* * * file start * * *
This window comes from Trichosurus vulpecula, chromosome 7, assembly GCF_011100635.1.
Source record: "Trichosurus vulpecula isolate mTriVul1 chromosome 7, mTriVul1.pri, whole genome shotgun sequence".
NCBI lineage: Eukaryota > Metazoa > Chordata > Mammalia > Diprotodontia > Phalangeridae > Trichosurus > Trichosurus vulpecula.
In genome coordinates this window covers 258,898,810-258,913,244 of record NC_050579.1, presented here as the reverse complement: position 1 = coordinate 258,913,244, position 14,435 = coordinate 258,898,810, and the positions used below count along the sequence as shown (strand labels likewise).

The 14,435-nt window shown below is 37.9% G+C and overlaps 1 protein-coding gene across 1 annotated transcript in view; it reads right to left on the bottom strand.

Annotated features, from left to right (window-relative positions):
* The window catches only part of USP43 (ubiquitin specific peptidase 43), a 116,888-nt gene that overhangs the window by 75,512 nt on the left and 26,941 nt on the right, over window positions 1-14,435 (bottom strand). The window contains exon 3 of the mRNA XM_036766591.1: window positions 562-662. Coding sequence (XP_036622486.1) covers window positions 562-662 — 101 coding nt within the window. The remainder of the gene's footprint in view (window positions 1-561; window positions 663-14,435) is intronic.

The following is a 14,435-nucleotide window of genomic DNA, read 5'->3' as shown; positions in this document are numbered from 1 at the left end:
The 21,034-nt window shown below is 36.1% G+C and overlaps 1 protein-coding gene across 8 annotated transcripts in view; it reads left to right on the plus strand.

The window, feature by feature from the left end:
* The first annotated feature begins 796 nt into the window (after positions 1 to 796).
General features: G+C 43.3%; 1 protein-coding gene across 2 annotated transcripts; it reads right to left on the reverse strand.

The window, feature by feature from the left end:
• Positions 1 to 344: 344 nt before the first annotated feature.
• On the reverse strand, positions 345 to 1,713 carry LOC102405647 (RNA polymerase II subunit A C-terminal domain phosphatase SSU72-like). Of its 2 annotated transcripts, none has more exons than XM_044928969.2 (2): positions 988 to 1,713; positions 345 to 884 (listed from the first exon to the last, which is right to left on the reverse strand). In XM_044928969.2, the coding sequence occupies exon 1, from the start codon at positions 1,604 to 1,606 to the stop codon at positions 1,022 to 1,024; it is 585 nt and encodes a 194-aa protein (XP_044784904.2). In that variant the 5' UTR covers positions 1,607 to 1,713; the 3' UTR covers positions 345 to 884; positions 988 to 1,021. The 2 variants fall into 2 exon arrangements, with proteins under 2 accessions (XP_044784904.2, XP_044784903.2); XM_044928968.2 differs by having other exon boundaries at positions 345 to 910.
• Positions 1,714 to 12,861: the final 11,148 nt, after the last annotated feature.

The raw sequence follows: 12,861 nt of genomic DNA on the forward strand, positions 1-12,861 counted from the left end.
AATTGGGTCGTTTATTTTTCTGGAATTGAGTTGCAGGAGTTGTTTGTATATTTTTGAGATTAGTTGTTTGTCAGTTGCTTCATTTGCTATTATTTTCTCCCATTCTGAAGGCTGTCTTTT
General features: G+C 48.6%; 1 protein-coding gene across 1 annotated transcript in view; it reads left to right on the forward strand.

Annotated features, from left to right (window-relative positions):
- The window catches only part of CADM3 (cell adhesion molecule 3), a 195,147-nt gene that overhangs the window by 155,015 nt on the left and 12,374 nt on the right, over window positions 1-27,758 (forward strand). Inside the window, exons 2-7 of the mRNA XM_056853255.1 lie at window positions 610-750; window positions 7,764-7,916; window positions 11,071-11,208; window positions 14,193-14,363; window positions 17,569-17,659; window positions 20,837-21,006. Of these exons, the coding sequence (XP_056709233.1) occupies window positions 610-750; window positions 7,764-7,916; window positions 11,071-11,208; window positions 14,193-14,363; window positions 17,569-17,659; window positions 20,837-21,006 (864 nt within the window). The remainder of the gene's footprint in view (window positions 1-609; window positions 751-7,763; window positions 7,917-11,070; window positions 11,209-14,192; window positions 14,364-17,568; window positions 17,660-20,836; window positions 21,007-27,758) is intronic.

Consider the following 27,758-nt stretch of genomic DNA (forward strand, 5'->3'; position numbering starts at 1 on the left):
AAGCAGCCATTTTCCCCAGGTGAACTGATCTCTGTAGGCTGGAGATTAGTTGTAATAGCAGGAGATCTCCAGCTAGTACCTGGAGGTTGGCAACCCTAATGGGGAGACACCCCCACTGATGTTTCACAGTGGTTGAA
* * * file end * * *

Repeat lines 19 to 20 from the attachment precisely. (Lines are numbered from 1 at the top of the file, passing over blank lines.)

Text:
General features: G+C 48.6%; 1 protein-coding gene across 1 annotated transcript in view; it reads left to right on the forward strand.

Annotated features, from left to right (window-relative positions):